Time: days of the week, morning/afternoon/night, telling time, minutes/house/days/weeks/months/years, how long, times/occasions, time conjunctions, other time words, months and years.

Food: ordering, drinks, ingredients, friend rice and noodles, Thai dishes, vegetarian food, western food, fruit, buying foods on the market.

Transportation: kinds of vehicles, stations/airport/pier, city bus, city to city bus, driving instructions, renting a vehicle.

Hotels and bungalows: hotels, asking for things, beach bungalow.

Getting around town: places in town, directions, near/far, prepositions of location, inside/outside/above/below, which floor, bank, post office, tailor/dressmaker, invitations/appointments.

Medical, emergencies, phone: parts of the body, medical problems, medicine, emergencies, telephone.

Around Thailand: areas of Thailand, Bangkok, Central Thailand/the East, the North, the Northeast, the South, forest, ocean, countryside, a Thai temple, home, Thai culture.

And the rest: reading Thai, classifiers, Thai dictionary.

FREE DRAW recap…

So there you have it. To enter the draw leave relevant comments below. As many as you can muster. The draw will end next Saturday morning. The results of the draw will appear sometime that same day (after I wobble back home from meeting with Jim). I hope you get lucky!

38 thoughts on “FREE DRAW: James Higbies’ Essential Thai and Thai Reference Grammar”

  1. I just ordered both books. I’m sure I’ll not regret that. Thanks for making the recommendations!

  2. Hi Daniel, a friend got it partially working on my computer but it still won’t read text out loud and having to record each phrase into the computer (not import) is time consuming. He’s using a beta version of the next Mac system and has no problems with Gradint. I believe the Mac upgrade will be around Xmas time? But… it could just be my computer…

  3. @ Catherine Wentworth No! I had no idea this software even existed! I’ve been using 3 separate programs to piece everything together and it takes quite a bit of time. Have you tried this GRADINT program with Thai?

  4. Hi Roy. Pimsleur has a great method for learning languages. I wasn’t too pleased with their Thai version (too much stuff to unlearn) but it does get people talking rather quickly (and with confidence). Men, anyway. Pimsleur’s “an American man sat next to a Thai women on a bus” was the final straw for me. That’s how WLT got its start 😉

    “High frequency words in Thai” … we are still working on a list here (it’s not enough to have a decent list of words, you need to know how to use them too): Using High Frequency Thai Vocabulary: The Double อยู่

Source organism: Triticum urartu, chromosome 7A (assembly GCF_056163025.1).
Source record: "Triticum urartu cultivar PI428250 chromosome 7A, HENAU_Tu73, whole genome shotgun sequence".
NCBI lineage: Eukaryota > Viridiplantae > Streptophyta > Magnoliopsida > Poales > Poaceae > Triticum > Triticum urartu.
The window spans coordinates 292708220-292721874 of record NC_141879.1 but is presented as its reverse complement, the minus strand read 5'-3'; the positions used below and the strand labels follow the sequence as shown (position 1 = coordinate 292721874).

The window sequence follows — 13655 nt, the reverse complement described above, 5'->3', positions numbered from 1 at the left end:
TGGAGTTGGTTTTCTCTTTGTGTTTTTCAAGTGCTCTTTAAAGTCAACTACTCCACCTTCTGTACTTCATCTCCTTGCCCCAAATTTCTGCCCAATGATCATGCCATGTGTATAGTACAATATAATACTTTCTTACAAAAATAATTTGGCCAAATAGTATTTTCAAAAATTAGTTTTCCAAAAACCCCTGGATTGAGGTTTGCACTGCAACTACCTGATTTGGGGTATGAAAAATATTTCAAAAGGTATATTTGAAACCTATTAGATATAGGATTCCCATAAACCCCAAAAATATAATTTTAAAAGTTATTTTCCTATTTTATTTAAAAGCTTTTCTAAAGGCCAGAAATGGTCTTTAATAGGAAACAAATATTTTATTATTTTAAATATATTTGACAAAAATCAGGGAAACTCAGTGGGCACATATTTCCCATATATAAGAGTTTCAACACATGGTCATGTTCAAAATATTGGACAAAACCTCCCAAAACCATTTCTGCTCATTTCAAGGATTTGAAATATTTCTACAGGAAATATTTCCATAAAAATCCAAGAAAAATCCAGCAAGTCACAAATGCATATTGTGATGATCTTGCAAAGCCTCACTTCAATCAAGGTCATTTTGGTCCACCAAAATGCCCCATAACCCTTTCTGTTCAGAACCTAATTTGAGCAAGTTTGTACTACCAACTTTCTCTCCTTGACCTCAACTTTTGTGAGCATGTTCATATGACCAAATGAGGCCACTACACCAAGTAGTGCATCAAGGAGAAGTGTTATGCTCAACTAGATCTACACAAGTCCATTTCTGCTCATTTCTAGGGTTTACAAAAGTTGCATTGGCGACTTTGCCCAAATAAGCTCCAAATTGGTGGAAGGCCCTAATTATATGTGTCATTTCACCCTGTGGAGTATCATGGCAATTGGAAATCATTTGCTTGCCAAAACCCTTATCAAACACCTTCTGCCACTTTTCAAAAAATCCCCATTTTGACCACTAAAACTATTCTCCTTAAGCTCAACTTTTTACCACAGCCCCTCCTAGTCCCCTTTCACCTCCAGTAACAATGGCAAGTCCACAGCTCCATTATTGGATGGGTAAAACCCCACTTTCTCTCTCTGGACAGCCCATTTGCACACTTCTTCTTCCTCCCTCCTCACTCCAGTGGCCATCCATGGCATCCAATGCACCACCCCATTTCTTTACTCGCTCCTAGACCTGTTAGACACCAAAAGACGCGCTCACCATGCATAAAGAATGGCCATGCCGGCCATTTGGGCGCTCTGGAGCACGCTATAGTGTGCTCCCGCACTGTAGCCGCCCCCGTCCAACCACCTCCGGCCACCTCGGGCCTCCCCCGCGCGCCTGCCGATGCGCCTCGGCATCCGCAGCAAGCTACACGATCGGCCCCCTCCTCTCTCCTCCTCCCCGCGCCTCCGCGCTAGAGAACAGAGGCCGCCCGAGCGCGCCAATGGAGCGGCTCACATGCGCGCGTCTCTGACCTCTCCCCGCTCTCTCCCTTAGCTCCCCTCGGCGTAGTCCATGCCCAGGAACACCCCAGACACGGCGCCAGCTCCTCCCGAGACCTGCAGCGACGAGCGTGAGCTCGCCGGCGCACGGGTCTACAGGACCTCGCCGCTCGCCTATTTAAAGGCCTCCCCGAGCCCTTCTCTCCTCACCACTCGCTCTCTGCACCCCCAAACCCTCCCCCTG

5. I know that the draw is now closed, but I would still like to offer these 2 language learning resources:
    (1) My kindergarten teacher niece told me about “Sight” words, commonly used to teach young children ~ 220 words they should learn and easily recognize without the need to sound out each letter: Sight words, often also called high frequency sight words, are commonly used words that young children are encouraged to memorise as a whole by sight, so that they can automatically recognise these words in print without having to use any strategies to decode. With this in mind, we can all create our own Thai sight words. I’ll soon try to create my own set of Thai sight word flash cards. I know it’s not the same as a native English speaking child learning reading of many words already known, but that does not deter me from wanting to recognize common words without sounding out each letter – since that will be the result of learning the language eventually anyhow.
    (2) With the idea of using multiple resources for learning Thai, I found this 1/2 price intro Pimsleur offering, for which Thai is an option and also children’s options for many languages. It includes a CD with the first 16 thirty minute lessons – as an enticement to buy the full 30 lesson set. I just ordered it – unfortunately, only available to be shipped to a U.S.A. address. Half price is $25, plus state sales tax. Slightly complex ordering process with separate sights to buy the voucher, redeem it and pay your sales tax:

  6. Lawrence – if you are worried about gaps, then both of Jim’s books would come in handy for you. They are structured in such a way that you can dip into just the bits you need.

    Edward – I agree. They are written in such a way that the materials are easily understood. Jim has a special knack.

    Donna – “most of the material I have come across is geared towards male speakers” that’s how WLT got started. I was so tired of all the krap 😉

    Darren – I thank you for the kind comments about Jim’s work and I’m sure he’s quietly thanking you too 🙂